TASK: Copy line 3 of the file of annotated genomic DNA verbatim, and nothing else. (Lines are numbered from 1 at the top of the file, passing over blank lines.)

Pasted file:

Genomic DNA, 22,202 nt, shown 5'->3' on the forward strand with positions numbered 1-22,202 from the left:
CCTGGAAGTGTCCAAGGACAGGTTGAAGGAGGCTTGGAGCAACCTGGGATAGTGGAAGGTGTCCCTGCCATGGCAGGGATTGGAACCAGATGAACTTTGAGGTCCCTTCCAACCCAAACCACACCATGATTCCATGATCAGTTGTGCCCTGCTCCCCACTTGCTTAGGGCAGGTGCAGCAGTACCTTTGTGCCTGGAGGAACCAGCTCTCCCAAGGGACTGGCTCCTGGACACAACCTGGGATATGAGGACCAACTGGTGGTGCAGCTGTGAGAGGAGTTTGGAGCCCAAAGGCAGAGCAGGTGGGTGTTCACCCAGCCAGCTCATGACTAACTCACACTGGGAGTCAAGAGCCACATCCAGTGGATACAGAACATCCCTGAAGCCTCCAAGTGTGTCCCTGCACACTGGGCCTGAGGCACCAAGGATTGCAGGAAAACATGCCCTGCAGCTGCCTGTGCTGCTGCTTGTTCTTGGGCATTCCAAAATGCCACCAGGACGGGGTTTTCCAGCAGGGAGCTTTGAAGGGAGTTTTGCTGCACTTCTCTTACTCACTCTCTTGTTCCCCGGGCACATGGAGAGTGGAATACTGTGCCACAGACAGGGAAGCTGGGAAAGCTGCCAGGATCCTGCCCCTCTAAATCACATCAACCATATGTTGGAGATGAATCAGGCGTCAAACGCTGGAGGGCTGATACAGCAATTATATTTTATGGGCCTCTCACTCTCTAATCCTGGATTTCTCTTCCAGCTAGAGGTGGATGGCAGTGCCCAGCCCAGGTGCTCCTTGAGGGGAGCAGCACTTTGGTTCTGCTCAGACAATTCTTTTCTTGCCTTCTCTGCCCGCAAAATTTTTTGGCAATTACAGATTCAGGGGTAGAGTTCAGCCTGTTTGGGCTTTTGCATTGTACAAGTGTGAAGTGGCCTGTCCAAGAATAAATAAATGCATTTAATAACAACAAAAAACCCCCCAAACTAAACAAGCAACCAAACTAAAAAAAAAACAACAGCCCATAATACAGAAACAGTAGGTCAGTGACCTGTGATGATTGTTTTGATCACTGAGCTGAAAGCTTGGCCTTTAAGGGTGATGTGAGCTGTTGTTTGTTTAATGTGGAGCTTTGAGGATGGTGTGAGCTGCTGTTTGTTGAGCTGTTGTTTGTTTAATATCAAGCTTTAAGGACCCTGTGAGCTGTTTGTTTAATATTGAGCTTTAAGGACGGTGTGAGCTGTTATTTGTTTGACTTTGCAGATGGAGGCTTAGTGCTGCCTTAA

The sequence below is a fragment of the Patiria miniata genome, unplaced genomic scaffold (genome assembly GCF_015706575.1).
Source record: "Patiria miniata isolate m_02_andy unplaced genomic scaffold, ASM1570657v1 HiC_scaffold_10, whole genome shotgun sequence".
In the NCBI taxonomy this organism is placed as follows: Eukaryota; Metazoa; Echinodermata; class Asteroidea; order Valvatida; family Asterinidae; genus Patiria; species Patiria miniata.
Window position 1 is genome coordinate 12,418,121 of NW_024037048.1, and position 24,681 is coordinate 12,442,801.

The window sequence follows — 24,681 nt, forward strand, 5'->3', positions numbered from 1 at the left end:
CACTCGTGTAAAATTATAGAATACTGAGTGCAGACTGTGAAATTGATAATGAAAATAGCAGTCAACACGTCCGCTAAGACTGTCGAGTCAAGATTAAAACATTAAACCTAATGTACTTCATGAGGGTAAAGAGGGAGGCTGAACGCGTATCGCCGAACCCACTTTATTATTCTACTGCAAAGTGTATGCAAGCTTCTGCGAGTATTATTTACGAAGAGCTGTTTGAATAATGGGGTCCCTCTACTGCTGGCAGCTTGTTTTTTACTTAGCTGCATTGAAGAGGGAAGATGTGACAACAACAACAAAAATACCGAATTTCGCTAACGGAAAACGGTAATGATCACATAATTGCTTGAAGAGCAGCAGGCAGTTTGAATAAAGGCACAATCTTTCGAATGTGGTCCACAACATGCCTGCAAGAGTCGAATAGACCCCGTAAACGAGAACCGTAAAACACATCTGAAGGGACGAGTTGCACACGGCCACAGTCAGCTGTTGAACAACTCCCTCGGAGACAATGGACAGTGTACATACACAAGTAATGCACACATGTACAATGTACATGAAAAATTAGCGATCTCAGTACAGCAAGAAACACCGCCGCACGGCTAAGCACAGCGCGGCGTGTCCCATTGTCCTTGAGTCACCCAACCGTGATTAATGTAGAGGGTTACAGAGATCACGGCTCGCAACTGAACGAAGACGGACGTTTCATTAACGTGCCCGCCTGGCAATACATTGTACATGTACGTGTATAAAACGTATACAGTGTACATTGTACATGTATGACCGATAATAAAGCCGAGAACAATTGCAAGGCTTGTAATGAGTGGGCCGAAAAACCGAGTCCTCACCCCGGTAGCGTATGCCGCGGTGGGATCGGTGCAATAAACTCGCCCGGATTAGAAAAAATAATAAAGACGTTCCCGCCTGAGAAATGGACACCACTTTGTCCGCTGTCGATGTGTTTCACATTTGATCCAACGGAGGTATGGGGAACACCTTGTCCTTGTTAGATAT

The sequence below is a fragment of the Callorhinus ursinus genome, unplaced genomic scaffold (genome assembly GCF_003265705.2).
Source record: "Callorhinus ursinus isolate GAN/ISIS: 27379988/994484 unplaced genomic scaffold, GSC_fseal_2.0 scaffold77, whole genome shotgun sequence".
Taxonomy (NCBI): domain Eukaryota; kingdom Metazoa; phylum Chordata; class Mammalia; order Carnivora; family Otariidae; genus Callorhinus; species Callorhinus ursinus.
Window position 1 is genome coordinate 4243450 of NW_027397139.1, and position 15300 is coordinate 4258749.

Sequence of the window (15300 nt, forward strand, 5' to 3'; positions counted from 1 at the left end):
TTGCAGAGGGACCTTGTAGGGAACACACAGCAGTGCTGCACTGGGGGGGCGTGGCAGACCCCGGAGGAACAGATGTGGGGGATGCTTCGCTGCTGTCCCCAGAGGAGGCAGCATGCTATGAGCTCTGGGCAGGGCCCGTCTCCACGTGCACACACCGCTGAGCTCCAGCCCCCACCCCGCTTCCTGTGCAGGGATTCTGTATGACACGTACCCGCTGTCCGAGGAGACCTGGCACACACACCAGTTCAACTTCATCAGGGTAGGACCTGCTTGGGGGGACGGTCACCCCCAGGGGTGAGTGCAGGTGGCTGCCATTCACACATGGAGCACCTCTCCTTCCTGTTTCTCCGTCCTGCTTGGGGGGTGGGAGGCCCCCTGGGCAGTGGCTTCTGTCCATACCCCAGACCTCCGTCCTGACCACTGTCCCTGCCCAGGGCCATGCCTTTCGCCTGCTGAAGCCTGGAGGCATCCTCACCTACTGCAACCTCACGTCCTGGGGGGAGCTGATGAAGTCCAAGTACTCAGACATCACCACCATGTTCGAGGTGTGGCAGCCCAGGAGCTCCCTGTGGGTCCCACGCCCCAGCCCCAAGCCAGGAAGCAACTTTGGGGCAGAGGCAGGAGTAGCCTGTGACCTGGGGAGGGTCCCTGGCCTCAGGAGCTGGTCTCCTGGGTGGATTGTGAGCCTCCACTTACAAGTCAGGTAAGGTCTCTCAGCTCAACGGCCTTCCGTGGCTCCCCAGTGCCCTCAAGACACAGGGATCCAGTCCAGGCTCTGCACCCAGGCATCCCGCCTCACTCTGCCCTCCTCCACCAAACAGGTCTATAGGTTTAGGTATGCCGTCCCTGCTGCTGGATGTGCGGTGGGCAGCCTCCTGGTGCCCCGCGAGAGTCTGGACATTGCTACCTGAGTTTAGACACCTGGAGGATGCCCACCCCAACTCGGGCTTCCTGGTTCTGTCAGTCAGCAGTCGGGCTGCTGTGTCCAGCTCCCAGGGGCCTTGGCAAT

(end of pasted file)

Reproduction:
The sequence below is a fragment of the Patiria miniata genome, unplaced genomic scaffold (genome assembly GCF_015706575.1).